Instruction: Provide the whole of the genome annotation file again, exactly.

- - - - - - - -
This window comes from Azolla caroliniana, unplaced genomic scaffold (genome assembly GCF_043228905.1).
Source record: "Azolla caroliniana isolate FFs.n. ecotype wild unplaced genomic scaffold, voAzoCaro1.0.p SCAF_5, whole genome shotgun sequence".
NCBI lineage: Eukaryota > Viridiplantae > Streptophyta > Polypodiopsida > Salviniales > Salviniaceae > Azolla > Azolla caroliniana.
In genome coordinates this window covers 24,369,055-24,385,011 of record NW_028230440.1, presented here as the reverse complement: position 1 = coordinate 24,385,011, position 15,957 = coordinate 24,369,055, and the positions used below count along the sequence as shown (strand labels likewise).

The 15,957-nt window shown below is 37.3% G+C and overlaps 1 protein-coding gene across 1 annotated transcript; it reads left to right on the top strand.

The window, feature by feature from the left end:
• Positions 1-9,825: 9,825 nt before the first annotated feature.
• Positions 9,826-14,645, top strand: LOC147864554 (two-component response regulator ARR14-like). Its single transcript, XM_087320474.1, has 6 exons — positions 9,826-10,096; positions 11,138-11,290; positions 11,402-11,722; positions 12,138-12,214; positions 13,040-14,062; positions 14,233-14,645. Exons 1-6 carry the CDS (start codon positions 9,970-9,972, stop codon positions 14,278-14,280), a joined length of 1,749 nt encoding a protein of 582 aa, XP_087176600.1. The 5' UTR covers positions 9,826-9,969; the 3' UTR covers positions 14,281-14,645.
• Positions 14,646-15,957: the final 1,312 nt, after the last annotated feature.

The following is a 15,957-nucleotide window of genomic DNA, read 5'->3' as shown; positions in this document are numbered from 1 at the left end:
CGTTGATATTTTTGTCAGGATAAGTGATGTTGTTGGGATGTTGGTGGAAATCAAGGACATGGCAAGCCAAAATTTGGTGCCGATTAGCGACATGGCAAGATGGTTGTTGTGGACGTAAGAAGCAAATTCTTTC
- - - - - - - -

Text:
This window comes from Azolla caroliniana, unplaced genomic scaffold (genome assembly GCF_043228905.1).
Source record: "Azolla caroliniana isolate FFs.n. ecotype wild unplaced genomic scaffold, voAzoCaro1.0.p SCAF_5, whole genome shotgun sequence".
NCBI lineage: Eukaryota > Viridiplantae > Streptophyta > Polypodiopsida > Salviniales > Salviniaceae > Azolla > Azolla caroliniana.
In genome coordinates this window covers 24,369,055-24,385,011 of record NW_028230440.1, presented here as the reverse complement: position 1 = coordinate 24,385,011, position 15,957 = coordinate 24,369,055, and the positions used below count along the sequence as shown (strand labels likewise).

The 15,957-nt window shown below is 37.3% G+C and overlaps 1 protein-coding gene across 1 annotated transcript; it reads left to right on the top strand.

The window, feature by feature from the left end:
• Positions 1-9,825: 9,825 nt before the first annotated feature.
• Positions 9,826-14,645, top strand: LOC147864554 (two-component response regulator ARR14-like). Its single transcript, XM_087320474.1, has 6 exons — positions 9,826-10,096; positions 11,138-11,290; positions 11,402-11,722; positions 12,138-12,214; positions 13,040-14,062; positions 14,233-14,645. Exons 1-6 carry the CDS (start codon positions 9,970-9,972, stop codon positions 14,278-14,280), a joined length of 1,749 nt encoding a protein of 582 aa, XP_087176600.1. The 5' UTR covers positions 9,826-9,969; the 3' UTR covers positions 14,281-14,645.
• Positions 14,646-15,957: the final 1,312 nt, after the last annotated feature.

The following is a 15,957-nucleotide window of genomic DNA, read 5'->3' as shown; positions in this document are numbered from 1 at the left end:
CGTTGATATTTTTGTCAGGATAAGTGATGTTGTTGGGATGTTGGTGGAAATCAAGGACATGGCAAGCCAAAATTTGGTGCCGATTAGCGACATGGCAAGATGGTTGTTGTGGACGTAAGAAGCAAATTCTTTC